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Are you prepared to address employee complaints?

On Behalf of | Jul 12, 2017 | Employment Law for Employers |

Workplaces are complicated. They involve a number of individuals with diverse beliefs, backgrounds and ideas on how to handle situations. Regardless of your company’s best efforts to foster a positive environment, issues will arise. As an employer, expect to receive employee complaints at some point.

In order to protect both the company and employees, be ready to handle complaints before they escalate. Have you carefully considered how to address complex employee problems?

What kinds of complaints should you expect?

You should be prepared to handle an array of complaints. Complicated situations arise in the workplace each day that require third-party intervention. Some of the most common workplace problems fall within the following categories:

  • Pay and compensation. You will probably not provide all of your employees with the same level of pay and benefits. Any time there is a discrepancy in compensation, you run the risk of employee complaint.
  • Personal problems with other coworkers. Long hours in the office can lead to personality clashes and coworker grievances. These could be a small dispute between team members, or a serious issue such as sexual harassment.
  • Discrimination. Discrimination complaints can encompass a variety of characteristics including, but not limited to, age, race, nationality, religion, pregnancy, gender and sexual orientation.
  • Safety issues. Even diligent workplaces can suffer from unforeseen safety concerns. Employees working with machines, on assembly lines or even within office environments will be able to identify safety concerns that workplace planners may not have anticipated.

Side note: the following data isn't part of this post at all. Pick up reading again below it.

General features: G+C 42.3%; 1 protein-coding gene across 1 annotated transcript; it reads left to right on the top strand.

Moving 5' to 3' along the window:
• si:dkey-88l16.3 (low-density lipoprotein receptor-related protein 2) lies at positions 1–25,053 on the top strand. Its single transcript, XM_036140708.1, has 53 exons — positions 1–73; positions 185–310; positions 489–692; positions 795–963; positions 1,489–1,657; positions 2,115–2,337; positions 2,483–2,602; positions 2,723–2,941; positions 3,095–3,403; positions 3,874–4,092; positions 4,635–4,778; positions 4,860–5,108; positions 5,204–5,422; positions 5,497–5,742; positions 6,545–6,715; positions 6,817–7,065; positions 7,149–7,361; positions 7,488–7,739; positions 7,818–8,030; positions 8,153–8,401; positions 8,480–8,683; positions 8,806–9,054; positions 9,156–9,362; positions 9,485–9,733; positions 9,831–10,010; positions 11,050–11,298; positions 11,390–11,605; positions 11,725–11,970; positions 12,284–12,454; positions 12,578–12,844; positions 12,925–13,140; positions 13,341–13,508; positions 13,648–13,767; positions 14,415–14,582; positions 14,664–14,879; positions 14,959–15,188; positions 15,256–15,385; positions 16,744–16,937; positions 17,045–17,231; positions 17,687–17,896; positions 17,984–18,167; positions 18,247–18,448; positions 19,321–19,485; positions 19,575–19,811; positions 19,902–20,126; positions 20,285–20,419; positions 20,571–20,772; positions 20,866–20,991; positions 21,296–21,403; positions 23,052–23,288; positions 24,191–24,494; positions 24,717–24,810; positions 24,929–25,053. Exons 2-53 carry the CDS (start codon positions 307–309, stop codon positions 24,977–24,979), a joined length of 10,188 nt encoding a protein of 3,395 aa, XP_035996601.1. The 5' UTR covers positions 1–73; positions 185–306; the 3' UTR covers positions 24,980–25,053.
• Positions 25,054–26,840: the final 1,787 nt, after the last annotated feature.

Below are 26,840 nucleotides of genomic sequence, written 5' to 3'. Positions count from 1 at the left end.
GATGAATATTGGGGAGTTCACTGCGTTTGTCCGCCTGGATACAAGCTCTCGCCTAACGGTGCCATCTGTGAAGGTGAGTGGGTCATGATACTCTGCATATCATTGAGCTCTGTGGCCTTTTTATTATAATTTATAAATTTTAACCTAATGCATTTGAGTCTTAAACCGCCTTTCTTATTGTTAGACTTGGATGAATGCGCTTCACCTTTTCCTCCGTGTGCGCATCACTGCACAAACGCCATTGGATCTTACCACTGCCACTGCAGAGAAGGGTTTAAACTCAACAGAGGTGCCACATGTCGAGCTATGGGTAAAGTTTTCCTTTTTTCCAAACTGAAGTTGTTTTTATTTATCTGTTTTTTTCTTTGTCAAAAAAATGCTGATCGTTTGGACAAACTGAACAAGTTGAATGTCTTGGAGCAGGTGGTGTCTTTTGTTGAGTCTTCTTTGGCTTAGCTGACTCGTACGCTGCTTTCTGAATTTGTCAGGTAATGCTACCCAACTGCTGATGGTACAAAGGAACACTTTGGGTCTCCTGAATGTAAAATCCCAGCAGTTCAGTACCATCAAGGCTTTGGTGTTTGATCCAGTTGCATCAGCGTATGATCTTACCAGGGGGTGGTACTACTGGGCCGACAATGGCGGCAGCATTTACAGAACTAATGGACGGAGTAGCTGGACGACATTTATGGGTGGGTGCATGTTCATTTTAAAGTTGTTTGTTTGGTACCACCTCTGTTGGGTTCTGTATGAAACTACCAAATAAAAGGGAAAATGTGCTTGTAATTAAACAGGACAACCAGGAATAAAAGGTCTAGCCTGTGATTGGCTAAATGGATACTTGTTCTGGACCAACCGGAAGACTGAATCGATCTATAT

How should you handle complaints?

Regardless of industry, ensure that your company fosters an environment of trust. Employees need to be able to discuss workplace problems without fear of retaliation. Clearly communicate who employees can contact if they face an issue within the workplace, and encourage them to do so.

  • Address the issue immediately. If an employee feels strongly enough to speak up, you must take action immediately. Failing to do so will increase employee hostility, and can lead to legal action against the company.
  • Consider all parties involved. All complaints should be taken seriously, and evaluated without bias. Consider each party’s needs, worries, pain points and goals before you take action. You need a solution that is good for both the employee and the company at large.
  • Ensure that proper policies are in place. The exact processes for airing and addressing grievances will differ company by company. Company size, culture and industry will affect how workplace issues are addressed. Speak with your Human Resources department about your current procedures, and ask if they have suggestions for improvement. HR will be your first line of defense in matters of employee complaints, so make sure that they have all of the resources that they need to appropriately address them.

Where can you find additional information?

The Equal Employment Opportunity Commission offers helpful information concerning your rights as an employer, your employees’ rights and how to handle grievances in the workplace. Visit their website if you want more information about these issues, and developing a proper company protocol for addressing employee complaints.

If you need professional guidance on how to best protect your company’s and employees’ interests, consider speaking with an attorney who handles employment law. They will be able to provide you with advice on how to legally protect employees and your company with thoroughly planned company policies.